AT OBESITY WEEK 2017
NATIONAL HARBOR, MD. (FRONTLINE MEDICAL NEWS) – In an evaluation of 633 emergency department visits following bariatric surgery in Michigan over a 1-year period, the vast majority were for complaints amenable to a phone call consultation or treatment in a lower-acuity setting, but few patients would have been satisfied with this type of management, according to an evaluation based on patient interviews presented at Obesity Week 2017.
“Unfortunately, 91% of the patients said that there was nothing the surgical team could have done that would have helped avoid the ED visit,” reported Haley Stevens, quality improvement coordinator at the Michigan Bariatric Surgery Collaborative, University of Michigan, Ann Arbor.
Unnecessary ED visits in the immediate postoperative period following bariatric surgery are common and a source of increased costs, according to a variety of evidence cited by Ms. Stevens. The purpose of this study was to document patient circumstances and rationale for an ED visit with the ultimate goal of considering new strategies to provide alternatives to care.
The 633 ED visits followed 7,617 bariatric surgeries for a rate of 8.3%. According to Ms. Stevens, this is consistent with the rates of 5%-11% reported previously. Based on clinically abstracted data and patient interviews conducted by trained nurses in a sample of patients involved in these ED visits, it was estimated that 62% were made without any attempt to first contact the surgical team, she reported at an annual meeting presented by the American Society for Metabolic and Bariatric Surgery and The Obesity Society.
In the interviews, a variety of reasons were offered for not first contacting the surgical team, according to Ms. Stevens. Most commonly, patients reported that a sense of urgency drove them to the ED. In 18% of cases, the complaint occurred after office hours, leading the patient to believe that the ED was the only option. Another 16% of patients reported that calling the surgeon simply did not occur to them.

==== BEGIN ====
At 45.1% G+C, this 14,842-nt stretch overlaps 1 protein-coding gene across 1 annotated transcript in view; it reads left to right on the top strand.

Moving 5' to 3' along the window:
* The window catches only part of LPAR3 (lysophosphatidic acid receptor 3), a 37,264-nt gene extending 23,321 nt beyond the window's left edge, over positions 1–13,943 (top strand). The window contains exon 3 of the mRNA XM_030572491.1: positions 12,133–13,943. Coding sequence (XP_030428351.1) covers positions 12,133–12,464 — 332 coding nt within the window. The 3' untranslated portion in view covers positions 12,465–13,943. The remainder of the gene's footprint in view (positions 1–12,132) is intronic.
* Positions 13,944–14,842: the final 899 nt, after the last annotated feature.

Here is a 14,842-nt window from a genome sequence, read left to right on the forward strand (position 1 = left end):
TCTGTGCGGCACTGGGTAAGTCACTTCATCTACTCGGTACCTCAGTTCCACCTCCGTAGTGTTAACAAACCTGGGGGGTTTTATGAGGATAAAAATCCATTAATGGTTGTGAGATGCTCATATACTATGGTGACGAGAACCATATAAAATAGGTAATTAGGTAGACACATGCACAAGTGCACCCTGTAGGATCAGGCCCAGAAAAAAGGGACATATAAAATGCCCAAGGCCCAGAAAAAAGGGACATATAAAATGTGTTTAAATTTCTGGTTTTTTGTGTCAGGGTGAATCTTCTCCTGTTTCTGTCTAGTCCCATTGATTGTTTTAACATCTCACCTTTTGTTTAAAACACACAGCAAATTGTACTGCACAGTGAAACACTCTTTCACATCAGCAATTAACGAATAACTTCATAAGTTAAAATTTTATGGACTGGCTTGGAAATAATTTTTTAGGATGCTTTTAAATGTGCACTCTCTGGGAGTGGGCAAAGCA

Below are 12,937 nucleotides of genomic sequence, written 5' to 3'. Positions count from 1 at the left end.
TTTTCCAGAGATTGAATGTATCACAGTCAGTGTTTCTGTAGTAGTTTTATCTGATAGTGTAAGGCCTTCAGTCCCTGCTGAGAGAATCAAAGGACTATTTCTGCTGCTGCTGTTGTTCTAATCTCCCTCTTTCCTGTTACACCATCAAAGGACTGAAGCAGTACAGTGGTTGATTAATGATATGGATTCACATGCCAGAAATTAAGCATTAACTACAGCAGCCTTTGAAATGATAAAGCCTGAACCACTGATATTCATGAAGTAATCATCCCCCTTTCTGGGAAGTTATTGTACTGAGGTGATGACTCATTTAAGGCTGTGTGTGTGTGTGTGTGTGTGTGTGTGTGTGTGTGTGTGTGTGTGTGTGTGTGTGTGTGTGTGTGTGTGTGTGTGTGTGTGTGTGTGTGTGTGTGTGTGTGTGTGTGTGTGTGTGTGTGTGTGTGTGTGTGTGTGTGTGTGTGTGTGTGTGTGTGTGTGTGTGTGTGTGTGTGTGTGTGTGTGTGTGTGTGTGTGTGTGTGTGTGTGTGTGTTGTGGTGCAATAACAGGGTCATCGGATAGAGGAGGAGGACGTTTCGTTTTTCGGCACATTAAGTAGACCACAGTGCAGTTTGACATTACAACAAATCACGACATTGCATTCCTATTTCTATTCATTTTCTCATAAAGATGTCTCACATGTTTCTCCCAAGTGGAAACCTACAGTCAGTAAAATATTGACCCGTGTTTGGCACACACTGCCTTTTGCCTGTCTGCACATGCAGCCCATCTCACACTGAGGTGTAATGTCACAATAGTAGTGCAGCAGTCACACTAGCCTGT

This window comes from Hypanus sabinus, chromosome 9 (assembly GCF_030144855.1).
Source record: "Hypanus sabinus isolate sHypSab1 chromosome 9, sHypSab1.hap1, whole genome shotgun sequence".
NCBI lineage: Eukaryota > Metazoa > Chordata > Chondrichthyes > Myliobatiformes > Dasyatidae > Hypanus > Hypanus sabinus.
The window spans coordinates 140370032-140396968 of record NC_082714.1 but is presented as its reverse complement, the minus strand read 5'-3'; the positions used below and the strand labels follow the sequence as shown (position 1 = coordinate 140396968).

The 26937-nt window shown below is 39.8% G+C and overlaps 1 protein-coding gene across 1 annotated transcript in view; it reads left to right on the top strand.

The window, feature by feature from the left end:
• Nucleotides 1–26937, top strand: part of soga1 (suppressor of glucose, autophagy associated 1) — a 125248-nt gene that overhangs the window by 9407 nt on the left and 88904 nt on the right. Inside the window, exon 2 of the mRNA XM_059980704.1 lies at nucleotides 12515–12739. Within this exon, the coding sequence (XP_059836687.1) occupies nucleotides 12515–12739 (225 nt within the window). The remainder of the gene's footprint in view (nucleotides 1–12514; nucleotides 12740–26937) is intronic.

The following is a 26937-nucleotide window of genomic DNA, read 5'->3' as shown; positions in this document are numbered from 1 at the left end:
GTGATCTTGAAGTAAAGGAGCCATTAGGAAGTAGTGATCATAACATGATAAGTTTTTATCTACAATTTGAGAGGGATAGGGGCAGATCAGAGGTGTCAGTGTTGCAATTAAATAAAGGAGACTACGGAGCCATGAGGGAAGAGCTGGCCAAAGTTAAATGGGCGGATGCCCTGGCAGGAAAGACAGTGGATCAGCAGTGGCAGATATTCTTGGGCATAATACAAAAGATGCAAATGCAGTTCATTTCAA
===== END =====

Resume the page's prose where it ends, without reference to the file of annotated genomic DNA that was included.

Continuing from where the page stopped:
“When interviewed, many patients considered the visit necessary and unavoidable even after learning subsequently that the symptoms were not serious,” Ms. Stevens reported.
The primary reasons for the ED visit were nausea, vomiting, or abdominal pain, which accounted for 50% of the visits. The next most common reasons were chest pain (8%) and concerns regarding the incision (7%). Only 30% of the ED visits ultimately resulted in a hospital admission, but 60% of the visits resulted in administration of intravenous fluids. Thirty-eight percent of ED visits resulted in oral or intravenous therapy for pain.
Based on the interviews, most patients reported that they visited the ED because they wanted an immediate evaluation of their symptoms, according to Ms. Stevens. She said that the goal in most cases was simply obtaining reassurance. While better patient education about symptoms and recovery might have circumvented patient concerns about nonurgent complaints, Ms. Stevens also suggested that visits to a lower-acuity center, such as an urgent care facility, might provide a lower-cost alternative for reassurance or simple treatments.
As this study represents the first in a series to guide a quality improvement initiative, Ms. Stevens acknowledged that the best solution to reducing unnecessary ED visits is unclear, but she did suggest that multiple strategies might be needed. Based on this and previously published studies evaluating this issue “there is no silver bullet” for reducing ED visits, Ms. Stevens said.
In an animated discussion that followed presentation of these results, others recounting efforts to reduce ED visits following bariatric surgery emphasized the importance of follow-up phone calls or home visits within 2 or 3 days of surgery. According to several of those who commented, these steps allow early identification of problems while providing the type of reassurance that can prevent unnecessary ED visits.
The average cost of an ED visit following bariatric surgery is approximately $1,300, according to Ms. Stevens. For this and other reasons, strategies to reduce ED visits are needed, but Ms. Stevens cautioned that the solutions might not be simple. Based on data from this study, the key may be providing patients with a clear route to the reassurance they need to avoid seeking care for nonurgent issues.
Ms. Stevens reports no financial relationships relevant to this topic.